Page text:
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UAW PLANS DEMONSTRATION TO BACK KOREAN WORKERS STRIKING HYUNDAI


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UAW PLANS DEMONSTRATION TO BACK KOREAN WORKERS STRIKING HYUNDAI

By Mark Kleis

Korea and the U.S. have been sharing many headlines lately, especially in the auto industry, but this time the United Auto Workers Union (UAW) is also getting in on the action by taking up the cause of many Hyundai workers currently striking in Korea.

Following a strike that began on November 15th by temporary workers that are demanding fair wages from Hyundai – despite their status as temporary workers – the UAW has decided that it will support the Korean workers by holding a demonstration at the Hyundai America Technical Center in Ann Arbor, Michigan. The rally, set to begin Monday afternoon, aims to raise questions about Hyundai’s practice of subcontracting workers in an effort to keep costs down.

The specific strike in Korea began after a Hyundai subcontractor told its workers that it would be closing down and terminating their contracts. The only way the workers could continue employment would be to quit the union and then be eligible to be re-hired. To compound the situation, alleged thugs from the subcontracting company then attacked protesters and even prevented them from going to work.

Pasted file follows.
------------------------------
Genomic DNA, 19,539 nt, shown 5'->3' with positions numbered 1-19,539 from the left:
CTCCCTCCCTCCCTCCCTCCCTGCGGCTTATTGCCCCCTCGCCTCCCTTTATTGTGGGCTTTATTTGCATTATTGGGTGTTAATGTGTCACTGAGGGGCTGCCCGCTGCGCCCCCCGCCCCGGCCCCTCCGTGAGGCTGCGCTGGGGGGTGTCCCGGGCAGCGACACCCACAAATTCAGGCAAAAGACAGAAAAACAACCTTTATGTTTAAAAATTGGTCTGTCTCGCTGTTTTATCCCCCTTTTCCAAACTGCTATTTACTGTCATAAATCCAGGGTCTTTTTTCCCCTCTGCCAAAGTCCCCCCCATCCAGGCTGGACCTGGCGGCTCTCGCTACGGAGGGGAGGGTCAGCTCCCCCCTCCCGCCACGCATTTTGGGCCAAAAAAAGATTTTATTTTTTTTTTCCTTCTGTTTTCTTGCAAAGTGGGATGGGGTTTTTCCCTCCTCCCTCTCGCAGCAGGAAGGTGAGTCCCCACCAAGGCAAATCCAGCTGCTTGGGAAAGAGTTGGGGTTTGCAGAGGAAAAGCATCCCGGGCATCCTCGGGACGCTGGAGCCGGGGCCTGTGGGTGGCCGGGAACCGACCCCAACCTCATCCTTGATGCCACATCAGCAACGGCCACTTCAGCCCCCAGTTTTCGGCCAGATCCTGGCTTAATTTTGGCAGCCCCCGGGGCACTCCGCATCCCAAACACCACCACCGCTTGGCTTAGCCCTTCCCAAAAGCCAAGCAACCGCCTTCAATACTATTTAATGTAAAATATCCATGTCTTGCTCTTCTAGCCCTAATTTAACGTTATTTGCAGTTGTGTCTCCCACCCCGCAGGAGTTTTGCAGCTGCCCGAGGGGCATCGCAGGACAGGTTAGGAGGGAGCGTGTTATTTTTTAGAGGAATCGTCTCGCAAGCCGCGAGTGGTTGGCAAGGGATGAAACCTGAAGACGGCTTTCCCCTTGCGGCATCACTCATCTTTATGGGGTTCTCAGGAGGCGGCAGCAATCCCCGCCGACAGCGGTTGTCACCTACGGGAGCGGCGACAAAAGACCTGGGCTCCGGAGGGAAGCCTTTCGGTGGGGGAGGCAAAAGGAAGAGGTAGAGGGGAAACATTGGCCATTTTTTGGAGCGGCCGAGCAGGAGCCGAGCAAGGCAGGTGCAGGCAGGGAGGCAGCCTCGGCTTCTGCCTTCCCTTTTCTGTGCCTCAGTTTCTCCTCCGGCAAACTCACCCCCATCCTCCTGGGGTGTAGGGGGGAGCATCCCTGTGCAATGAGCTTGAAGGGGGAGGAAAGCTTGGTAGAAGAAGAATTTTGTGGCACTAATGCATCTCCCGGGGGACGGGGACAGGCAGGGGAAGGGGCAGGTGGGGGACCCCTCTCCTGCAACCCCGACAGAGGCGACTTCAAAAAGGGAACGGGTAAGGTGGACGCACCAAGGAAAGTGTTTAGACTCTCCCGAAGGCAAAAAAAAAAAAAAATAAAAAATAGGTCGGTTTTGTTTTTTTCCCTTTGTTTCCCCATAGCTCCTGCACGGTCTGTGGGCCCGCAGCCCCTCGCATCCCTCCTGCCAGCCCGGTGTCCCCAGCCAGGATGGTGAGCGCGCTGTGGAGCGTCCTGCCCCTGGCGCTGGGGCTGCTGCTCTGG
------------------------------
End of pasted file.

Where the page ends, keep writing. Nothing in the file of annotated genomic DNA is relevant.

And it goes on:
UAW defines its cause

The UAW explains on its official Web site that more than one in five Hyundai workers are hired as temporary workers, known as “precarious workers” in Korea. This practice allows Hyundai to keep labor costs down by avoiding normal union-rates for all of its workers, and effectively creates a two-tier pay system.

“Precarious workers should be treated the in the same manner and have the full rights of regular Hyundai workers. The UAW and our sister unions around the globe will be standing with these workers until Hyundai stops the violence and repression of these workers and recognizes them as regular Hyundai workers,” said UAW President Bob King.

One thing the UAW did not explain on its Web site, however, was how it viewed the difference of using a two-tier pay system in the U.S. that it recently agreed to for several plants, and the system in Korea that effectively creates the same – or at least similar – net results.

link:

http://www.leftlanenews.com/uaw-plans-demonstration-to-back-korean-workers-striking-hyundai.html

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